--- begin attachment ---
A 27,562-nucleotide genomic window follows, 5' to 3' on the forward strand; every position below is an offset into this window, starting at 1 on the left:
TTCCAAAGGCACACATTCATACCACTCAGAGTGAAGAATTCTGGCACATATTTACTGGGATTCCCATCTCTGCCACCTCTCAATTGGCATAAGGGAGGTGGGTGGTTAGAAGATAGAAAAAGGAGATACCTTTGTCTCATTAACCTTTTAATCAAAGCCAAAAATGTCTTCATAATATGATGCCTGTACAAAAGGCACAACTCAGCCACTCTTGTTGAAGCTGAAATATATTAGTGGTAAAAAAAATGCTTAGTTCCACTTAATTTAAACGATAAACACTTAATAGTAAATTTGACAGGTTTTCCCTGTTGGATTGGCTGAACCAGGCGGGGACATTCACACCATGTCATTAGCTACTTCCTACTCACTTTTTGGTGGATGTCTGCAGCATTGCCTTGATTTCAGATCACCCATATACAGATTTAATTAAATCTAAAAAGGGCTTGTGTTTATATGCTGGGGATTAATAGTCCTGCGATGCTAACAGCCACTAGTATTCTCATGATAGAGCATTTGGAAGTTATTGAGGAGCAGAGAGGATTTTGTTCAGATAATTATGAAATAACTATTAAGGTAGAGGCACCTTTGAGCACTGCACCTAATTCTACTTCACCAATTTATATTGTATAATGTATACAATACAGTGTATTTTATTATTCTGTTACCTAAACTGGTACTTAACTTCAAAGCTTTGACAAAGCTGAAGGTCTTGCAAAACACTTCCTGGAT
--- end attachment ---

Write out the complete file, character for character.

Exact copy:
A 27,562-nucleotide genomic window follows, 5' to 3' on the forward strand; every position below is an offset into this window, starting at 1 on the left:
TTCCAAAGGCACACATTCATACCACTCAGAGTGAAGAATTCTGGCACATATTTACTGGGATTCCCATCTCTGCCACCTCTCAATTGGCATAAGGGAGGTGGGTGGTTAGAAGATAGAAAAAGGAGATACCTTTGTCTCATTAACCTTTTAATCAAAGCCAAAAATGTCTTCATAATATGATGCCTGTACAAAAGGCACAACTCAGCCACTCTTGTTGAAGCTGAAATATATTAGTGGTAAAAAAAATGCTTAGTTCCACTTAATTTAAACGATAAACACTTAATAGTAAATTTGACAGGTTTTCCCTGTTGGATTGGCTGAACCAGGCGGGGACATTCACACCATGTCATTAGCTACTTCCTACTCACTTTTTGGTGGATGTCTGCAGCATTGCCTTGATTTCAGATCACCCATATACAGATTTAATTAAATCTAAAAAGGGCTTGTGTTTATATGCTGGGGATTAATAGTCCTGCGATGCTAACAGCCACTAGTATTCTCATGATAGAGCATTTGGAAGTTATTGAGGAGCAGAGAGGATTTTGTTCAGATAATTATGAAATAACTATTAAGGTAGAGGCACCTTTGAGCACTGCACCTAATTCTACTTCACCAATTTATATTGTATAATGTATACAATACAGTGTATTTTATTATTCTGTTACCTAAACTGGTACTTAACTTCAAAGCTTTGACAAAGCTGAAGGTCTTGCAAAACACTTCCTGGAT